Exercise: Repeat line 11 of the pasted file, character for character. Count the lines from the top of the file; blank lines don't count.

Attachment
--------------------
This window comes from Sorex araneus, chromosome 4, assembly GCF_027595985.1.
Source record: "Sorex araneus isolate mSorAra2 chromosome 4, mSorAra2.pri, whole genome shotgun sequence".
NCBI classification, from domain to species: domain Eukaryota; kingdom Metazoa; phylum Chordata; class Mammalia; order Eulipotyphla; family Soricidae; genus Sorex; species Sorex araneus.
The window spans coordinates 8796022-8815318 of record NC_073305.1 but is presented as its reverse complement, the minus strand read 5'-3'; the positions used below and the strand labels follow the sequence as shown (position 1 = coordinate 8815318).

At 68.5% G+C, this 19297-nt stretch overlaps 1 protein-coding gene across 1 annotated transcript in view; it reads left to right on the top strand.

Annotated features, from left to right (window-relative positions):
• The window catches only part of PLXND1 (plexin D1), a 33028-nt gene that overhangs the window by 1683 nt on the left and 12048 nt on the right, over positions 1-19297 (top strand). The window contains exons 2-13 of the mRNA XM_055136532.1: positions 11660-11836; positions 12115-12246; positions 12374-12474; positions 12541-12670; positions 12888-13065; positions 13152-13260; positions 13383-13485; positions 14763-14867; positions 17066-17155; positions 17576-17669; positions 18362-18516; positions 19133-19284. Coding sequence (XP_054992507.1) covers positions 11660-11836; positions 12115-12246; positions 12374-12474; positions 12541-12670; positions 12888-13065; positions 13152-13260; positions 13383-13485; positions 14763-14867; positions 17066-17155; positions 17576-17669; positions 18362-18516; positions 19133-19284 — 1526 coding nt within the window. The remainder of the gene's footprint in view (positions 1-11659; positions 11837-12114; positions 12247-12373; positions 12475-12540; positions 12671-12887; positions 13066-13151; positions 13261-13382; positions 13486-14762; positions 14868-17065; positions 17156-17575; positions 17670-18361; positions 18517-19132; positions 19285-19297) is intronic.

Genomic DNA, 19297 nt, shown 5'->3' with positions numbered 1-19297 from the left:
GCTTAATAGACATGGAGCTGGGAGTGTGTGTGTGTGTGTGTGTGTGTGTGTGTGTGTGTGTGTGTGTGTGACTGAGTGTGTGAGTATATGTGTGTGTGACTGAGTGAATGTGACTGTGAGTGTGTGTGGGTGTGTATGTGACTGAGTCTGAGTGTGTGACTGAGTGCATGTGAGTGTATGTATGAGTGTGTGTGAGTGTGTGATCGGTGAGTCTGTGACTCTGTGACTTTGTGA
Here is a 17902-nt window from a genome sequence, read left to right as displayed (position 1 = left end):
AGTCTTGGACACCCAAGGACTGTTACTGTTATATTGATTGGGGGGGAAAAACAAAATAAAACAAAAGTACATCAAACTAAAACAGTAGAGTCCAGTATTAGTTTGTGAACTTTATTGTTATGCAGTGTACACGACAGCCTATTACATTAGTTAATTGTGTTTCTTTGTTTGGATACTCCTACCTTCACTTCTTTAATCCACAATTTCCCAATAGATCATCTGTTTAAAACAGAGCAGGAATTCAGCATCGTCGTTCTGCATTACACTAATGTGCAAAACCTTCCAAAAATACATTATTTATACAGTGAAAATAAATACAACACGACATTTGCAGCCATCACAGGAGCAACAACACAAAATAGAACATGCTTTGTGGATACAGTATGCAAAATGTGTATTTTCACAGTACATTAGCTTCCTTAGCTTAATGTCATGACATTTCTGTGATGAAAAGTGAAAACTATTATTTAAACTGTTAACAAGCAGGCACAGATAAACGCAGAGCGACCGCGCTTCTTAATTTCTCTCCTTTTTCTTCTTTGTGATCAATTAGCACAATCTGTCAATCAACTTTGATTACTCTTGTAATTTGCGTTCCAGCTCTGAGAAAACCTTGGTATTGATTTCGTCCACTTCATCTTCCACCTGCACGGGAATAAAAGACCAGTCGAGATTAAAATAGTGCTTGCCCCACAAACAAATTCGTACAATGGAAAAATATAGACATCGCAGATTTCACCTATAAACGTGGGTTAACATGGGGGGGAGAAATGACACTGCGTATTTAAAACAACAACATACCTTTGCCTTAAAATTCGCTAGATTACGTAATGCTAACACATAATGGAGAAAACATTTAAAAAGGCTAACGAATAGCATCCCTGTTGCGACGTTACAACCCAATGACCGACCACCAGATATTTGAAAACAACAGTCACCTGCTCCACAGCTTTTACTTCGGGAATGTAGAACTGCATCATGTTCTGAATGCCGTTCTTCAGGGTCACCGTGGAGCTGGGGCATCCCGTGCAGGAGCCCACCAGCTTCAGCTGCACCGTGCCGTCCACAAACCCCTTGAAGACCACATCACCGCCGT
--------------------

AGTCTTGGACACCCAAGGACTGTTACTGTTATATTGATTGGGGGGGAAAAACAAAATAAAACAAAAGTACATCAAACTAAAACAGTAGAGTCCAGTATTAGTTTGTGAACTTTATTGTTATGCAGTGTACACGACAGCCTATTACATTAGTTAATTGTGTTTCTTTGTTTGGATACTCCTACCTTCACTTCTTTAATCCACAATTTCCCAATAGATCATCTGTTTAAAACAGAGCAGGAATTCAGCATCGTCGTTCTGCATTACACTAATGTGCAAAACCTTCCAAAAATACATTATTTATACAGTGAAAATAAATACAACACGACATTTGCAGCCATCACAGGAGCAACAACACAAAATAGAACATGCTTTGTGGATACAGTATGCAAAATGTGTATTTTCACAGTACATTAGCTTCCTTAGCTTAATGTCATGACATTTCTGTGATGAAAAGTGAAAACTATTATTTAAACTGTTAACAAGCAGGCACAGATAAACGCAGAGCGACCGCGCTTCTTAATTTCTCTCCTTTTTCTTCTTTGTGATCAATTAGCACAATCTGTCAATCAACTTTGATTACTCTTGTAATTTGCGTTCCAGCTCTGAGAAAACCTTGGTATTGATTTCGTCCACTTCATCTTCCACCTGCACGGGAATAAAAGACCAGTCGAGATTAAAATAGTGCTTGCCCCACAAACAAATTCGTACAATGGAAAAATATAGACATCGCAGATTTCACCTATAAACGTGGGTTAACATGGGGGGGAGAAATGACACTGCGTATTTAAAACAACAACATACCTTTGCCTTAAAATTCGCTAGATTACGTAATGCTAACACATAATGGAGAAAACATTTAAAAAGGCTAACGAATAGCATCCCTGTTGCGACGTTACAACCCAATGACCGACCACCAGATATTTGAAAACAACAGTCACCTGCTCCACAGCTTTTACTTCGGGAATGTAGAACTGCATCATGTTCTGAATGCCGTTCTTCAGGGTCACCGTGGAGCTGGGGCATCCCGTGCAGGAGCCCACCAGCTTCAGCTGCACCGTGCCGTCCACAAACCCCTTGAAGACCACATCACCGCCGT